Cite as: Kari Ellen Gade (ed.) 2017, ‘Rǫgnvaldr jarl and Hallr Þórarinsson, Háttalykill 2’ in Kari Ellen Gade and Edith Marold (eds), Poetry from Treatises on Poetics. Skaldic Poetry of the Scandinavian Middle Ages 3. Turnhout: Brepols, p. 1010.
|Barn at aldri þykkik brǫgnum vesa,
þó hefk forn tíðendi fregin.
| þykkjumk ek … |
fyr lǫngu liðnar.
Þykkik brǫgnum vesa barn at aldri, þó hefk fregin forn tíðendi. Þykkjumk ek sannligar sǫgur … fyr lǫngu liðnar.
I seem to men to be a child in age, yet I have heard ancient tidings. True tales I believe … long ago passed.
Mss: papp25ˣ(42r), R683ˣ(125r)
Readings:  brǫgnum: so R683ˣ, ‘be\ra/gnum’ papp25ˣ  fregin: ‘…’ papp25ˣ, R683ˣ  Sannligar: ‘… annlegar’ papp25ˣ, ok andligar R683ˣ
Editions: Skj: Rǫgnvaldr jarl og Hallr Þórarinsson, Háttalykill 1b: AI, 513, BI, 488, Skald I, 239, NN §3112; Hl 1941, 34, 36-7.
Context: As st. 1 above. The stanza is introduced by the heading Fragmenta totius ad primam cant [sic] ‘Fragments of everything pertaining to the first poem’ (papp25ˣ).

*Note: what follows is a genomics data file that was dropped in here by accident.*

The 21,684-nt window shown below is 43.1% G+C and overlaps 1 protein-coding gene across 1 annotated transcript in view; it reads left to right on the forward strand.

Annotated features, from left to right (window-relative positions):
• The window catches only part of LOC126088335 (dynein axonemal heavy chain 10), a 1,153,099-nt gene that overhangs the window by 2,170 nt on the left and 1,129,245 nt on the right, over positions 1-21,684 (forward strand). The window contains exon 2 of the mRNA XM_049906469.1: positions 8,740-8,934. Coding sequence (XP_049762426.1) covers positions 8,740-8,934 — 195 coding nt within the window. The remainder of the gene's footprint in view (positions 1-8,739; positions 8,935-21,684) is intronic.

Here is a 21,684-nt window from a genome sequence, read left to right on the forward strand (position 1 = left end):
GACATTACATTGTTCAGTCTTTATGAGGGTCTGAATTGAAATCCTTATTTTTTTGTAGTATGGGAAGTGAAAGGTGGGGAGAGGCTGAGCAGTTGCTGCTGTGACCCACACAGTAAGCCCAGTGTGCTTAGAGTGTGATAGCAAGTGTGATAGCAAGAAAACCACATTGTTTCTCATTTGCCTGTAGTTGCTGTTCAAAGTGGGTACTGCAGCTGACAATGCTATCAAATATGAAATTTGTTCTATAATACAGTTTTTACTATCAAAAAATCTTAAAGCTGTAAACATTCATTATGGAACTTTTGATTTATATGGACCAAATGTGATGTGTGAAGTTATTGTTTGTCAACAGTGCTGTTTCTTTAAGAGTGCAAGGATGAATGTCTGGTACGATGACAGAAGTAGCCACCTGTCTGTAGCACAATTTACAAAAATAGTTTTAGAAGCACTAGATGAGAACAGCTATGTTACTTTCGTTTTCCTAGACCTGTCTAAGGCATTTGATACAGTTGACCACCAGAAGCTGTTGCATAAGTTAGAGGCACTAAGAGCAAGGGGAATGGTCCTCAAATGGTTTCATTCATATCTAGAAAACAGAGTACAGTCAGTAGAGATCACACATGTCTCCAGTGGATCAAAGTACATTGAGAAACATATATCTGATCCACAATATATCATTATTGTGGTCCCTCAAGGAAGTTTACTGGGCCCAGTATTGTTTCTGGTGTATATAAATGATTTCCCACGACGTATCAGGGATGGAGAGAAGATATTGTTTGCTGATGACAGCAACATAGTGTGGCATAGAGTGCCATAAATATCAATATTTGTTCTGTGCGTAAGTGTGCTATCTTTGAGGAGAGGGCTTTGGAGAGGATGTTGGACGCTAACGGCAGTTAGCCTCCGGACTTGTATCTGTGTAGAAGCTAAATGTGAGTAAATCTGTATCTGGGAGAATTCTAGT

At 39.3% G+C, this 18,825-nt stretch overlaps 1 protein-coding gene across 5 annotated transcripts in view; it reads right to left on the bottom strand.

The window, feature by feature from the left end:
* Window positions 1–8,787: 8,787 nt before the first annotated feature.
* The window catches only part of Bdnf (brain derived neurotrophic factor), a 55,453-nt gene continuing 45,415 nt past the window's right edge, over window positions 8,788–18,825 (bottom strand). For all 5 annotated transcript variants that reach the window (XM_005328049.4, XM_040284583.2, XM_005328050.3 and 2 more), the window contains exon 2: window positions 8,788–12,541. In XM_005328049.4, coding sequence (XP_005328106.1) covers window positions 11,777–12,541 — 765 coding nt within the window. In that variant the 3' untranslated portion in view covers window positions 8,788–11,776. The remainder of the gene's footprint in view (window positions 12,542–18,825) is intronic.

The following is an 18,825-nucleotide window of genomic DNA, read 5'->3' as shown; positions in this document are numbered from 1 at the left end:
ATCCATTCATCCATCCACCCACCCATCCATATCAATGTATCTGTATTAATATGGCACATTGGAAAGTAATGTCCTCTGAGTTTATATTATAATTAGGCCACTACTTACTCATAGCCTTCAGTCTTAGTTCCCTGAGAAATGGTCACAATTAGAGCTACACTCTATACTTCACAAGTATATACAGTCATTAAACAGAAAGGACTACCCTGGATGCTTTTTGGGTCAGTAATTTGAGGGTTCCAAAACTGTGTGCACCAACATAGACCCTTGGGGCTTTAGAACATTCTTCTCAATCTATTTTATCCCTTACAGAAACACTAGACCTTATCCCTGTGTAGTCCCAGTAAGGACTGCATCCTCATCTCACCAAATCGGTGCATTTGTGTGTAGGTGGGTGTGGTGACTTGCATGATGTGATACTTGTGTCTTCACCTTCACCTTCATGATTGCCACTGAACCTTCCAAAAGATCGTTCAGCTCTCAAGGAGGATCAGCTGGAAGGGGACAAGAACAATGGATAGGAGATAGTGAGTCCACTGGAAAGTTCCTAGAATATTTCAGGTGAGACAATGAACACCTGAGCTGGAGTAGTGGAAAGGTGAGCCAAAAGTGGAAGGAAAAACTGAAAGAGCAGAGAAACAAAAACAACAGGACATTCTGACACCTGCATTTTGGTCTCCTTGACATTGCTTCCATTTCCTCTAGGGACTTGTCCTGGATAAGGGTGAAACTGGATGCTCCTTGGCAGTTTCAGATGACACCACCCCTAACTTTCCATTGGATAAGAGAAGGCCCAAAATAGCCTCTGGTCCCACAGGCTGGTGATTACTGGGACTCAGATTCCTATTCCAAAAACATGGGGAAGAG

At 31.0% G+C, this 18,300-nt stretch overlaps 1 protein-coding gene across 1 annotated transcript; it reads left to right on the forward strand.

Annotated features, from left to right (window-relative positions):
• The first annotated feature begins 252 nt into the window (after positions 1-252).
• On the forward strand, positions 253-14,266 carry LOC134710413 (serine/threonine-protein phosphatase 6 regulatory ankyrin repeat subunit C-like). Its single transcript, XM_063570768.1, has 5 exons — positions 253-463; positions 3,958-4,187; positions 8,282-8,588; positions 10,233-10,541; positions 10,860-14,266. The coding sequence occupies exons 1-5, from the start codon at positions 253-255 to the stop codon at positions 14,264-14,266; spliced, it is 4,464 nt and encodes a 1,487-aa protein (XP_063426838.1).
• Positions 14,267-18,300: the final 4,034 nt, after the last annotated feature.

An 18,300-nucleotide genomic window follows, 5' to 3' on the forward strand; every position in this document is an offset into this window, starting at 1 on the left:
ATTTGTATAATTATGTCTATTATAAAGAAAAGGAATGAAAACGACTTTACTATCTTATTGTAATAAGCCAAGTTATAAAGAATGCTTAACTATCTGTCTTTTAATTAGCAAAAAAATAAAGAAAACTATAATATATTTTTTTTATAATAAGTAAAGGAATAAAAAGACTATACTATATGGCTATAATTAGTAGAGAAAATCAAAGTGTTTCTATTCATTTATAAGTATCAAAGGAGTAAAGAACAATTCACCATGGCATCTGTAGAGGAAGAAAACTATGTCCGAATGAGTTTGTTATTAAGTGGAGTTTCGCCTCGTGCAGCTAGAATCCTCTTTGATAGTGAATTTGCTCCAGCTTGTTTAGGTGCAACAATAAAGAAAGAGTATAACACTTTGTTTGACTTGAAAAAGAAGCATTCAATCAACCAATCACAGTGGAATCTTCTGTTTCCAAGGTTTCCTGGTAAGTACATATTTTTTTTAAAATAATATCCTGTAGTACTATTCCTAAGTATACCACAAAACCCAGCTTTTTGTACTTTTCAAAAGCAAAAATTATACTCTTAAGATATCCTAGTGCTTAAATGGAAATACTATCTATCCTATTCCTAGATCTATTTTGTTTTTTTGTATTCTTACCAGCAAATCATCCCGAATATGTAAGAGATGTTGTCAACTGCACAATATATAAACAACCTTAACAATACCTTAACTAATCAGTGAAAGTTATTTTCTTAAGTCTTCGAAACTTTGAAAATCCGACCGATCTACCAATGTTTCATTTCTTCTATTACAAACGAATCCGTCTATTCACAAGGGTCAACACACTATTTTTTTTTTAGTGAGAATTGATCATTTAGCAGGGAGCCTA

Notes:  barn at aldri ‘a child in age’: Rǫgnvaldr must have been at least in his early forties when Hl was composed, and this phrase is most likely some sort of modesty topos that is not to be understood literally – i.e. the poet is saying that his is a childish composition provoking the listeners’ response. — : See st. 1/2. — : The line is incomplete, and Jón Sigurðsson and Sveinbjörn Egilsson (SnE 1848, 239 n. 1) add fregit ‘heard’, which has been adopted in Skj B and Skald. Hl 1941 suggests fregin (n. acc. pl.) ‘heard’ to agree with tíðendi (n. acc. pl.) ‘tidings’ (adopted in the present edn). —  sannligar ‘true’: So Hl 1941, assuming that Rugman failed to decipher the first letter of this word. The mss read ‘… annlegar’ (papp25ˣ) and ‘og andligar’ (R683ˣ) sǫgur ‘(and) spiritual tales’, which Rugman translates as sacras historias ‘sacred stories’ (R683ˣ). Because this phrase hardly fits the context, Skj B (and Skald) supply the reading ǫðlinga sǫgur ‘tales of heroes’. The <e> in the suffix ‘-legar’ (papp25ˣ) must reflect Norwegian vowel harmony (see Hl 1941, 109). — : The line is corrupt and cannot be restored with any certainty. Jón Sigurðsson (followed by SnE 1848, 239 n. 2) suggested the following reading of ll. 4-5: ok andligar sögur | þykjom ek allar kunna ‘and I believe I know all spiritual tales’. Skj B has ǫðlinga sǫgur… þykkjumk segja kunna, translated as fortællinger om gæve mænd … mener jeg at kunne fortælle ‘I believe I can tell tales of prominent men’, which violates the metre (alliteration on the second, rather than on the first lift in l. 4), and Skald supplies oðlinga sǫgur | þykkjumk inna kunna ‘I believe I can tell tales of heroes’. Hl 1941 restores the lines as follows: sannlegar sǫgur | þykkjumk ek segja kunna ‘I believe I can tell true tales,’ which is closest to the ms. reading and does not violate the metre. —  liðnar (f. acc. pl.) ‘passed’: This adj. (p. p. of the strong verb líða ‘pass’) agrees with sǫgur (f. acc. pl.) ‘tales’ (l. 4) but consists of a long plus a short syllable (the metre requires two short syllables). Kock (Skald) therefore emends to liðit (taken adverbially: fyr lǫngu liðit translated as för länge sedan föregånget ‘long ago passed’).